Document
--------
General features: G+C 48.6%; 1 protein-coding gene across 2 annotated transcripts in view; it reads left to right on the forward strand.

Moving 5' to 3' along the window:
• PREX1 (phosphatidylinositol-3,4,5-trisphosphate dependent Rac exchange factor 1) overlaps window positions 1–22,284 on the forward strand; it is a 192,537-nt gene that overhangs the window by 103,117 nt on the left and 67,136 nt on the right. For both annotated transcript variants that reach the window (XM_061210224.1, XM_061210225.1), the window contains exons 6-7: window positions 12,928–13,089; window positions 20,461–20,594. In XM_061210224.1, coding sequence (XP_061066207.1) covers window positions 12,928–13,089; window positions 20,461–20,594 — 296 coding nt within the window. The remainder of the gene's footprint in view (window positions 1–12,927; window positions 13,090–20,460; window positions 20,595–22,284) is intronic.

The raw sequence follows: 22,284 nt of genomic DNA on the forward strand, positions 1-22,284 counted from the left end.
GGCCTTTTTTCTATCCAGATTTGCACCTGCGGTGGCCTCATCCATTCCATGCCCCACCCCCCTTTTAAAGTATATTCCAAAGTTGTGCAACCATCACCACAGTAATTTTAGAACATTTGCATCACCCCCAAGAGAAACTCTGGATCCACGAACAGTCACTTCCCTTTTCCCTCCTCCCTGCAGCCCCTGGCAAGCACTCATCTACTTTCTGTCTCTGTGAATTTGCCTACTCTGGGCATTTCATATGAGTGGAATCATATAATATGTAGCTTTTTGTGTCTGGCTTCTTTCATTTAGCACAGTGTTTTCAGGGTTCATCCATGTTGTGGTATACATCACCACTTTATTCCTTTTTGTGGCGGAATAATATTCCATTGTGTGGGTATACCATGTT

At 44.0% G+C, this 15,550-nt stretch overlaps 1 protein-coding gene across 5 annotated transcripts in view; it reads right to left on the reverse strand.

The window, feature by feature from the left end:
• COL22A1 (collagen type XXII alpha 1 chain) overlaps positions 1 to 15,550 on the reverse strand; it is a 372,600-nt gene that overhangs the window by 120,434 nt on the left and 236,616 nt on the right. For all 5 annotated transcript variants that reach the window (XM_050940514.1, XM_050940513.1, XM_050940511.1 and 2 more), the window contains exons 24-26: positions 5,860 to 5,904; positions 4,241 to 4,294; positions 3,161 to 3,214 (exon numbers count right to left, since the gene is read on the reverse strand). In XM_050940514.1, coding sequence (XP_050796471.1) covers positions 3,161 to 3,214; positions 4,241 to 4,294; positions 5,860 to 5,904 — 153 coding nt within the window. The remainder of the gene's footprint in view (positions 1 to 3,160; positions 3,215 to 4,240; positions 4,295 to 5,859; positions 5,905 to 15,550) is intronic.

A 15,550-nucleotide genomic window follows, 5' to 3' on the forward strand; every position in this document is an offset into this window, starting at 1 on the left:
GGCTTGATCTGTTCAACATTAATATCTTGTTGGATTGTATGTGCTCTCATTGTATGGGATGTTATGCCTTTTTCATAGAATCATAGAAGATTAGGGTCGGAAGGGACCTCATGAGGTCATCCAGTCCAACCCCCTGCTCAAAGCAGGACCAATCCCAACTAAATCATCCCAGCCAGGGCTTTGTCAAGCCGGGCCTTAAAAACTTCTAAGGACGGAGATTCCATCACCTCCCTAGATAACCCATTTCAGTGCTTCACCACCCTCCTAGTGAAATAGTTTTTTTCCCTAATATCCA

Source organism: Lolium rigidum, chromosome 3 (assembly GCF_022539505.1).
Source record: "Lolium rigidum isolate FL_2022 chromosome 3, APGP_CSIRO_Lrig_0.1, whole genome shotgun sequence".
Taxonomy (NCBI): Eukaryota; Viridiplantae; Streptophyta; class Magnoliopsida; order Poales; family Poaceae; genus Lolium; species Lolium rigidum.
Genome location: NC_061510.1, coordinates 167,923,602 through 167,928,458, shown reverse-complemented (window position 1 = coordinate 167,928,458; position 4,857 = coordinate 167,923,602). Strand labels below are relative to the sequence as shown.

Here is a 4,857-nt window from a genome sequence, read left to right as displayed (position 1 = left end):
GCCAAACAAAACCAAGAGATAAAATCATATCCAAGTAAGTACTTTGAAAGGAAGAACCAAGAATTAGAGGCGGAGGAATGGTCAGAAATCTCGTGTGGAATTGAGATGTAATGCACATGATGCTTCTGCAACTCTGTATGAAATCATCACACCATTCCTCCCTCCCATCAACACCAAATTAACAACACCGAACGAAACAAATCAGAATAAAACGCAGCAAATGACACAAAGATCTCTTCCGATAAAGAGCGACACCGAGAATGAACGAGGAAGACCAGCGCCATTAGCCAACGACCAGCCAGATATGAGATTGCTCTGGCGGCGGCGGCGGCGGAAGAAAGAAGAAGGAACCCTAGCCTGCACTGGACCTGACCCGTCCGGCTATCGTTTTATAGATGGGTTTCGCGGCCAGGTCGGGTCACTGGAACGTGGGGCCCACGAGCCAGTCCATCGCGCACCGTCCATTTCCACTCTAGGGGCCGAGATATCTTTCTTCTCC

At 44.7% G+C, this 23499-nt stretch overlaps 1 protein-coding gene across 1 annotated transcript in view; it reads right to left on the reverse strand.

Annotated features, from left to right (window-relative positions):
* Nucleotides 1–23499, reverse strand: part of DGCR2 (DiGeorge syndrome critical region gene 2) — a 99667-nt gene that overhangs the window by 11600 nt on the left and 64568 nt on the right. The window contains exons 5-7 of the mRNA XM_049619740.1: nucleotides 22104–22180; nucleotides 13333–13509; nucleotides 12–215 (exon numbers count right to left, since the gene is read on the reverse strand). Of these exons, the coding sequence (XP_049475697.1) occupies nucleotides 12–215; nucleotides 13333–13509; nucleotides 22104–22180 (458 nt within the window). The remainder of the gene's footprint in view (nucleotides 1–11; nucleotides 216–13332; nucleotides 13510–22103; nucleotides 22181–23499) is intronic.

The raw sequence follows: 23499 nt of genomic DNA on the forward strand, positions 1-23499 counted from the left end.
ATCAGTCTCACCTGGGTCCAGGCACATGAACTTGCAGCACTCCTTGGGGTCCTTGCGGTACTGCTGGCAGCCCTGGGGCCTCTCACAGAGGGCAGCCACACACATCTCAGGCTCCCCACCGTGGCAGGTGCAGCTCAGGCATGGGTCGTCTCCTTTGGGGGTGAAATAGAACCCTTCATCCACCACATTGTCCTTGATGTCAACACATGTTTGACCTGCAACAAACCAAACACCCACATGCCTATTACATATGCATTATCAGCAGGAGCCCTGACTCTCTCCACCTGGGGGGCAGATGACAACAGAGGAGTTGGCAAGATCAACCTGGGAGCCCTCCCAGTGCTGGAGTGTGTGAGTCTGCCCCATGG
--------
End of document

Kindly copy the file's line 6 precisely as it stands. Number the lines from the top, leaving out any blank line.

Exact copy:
At 44.0% G+C, this 15,550-nt stretch overlaps 1 protein-coding gene across 5 annotated transcripts in view; it reads right to left on the reverse strand.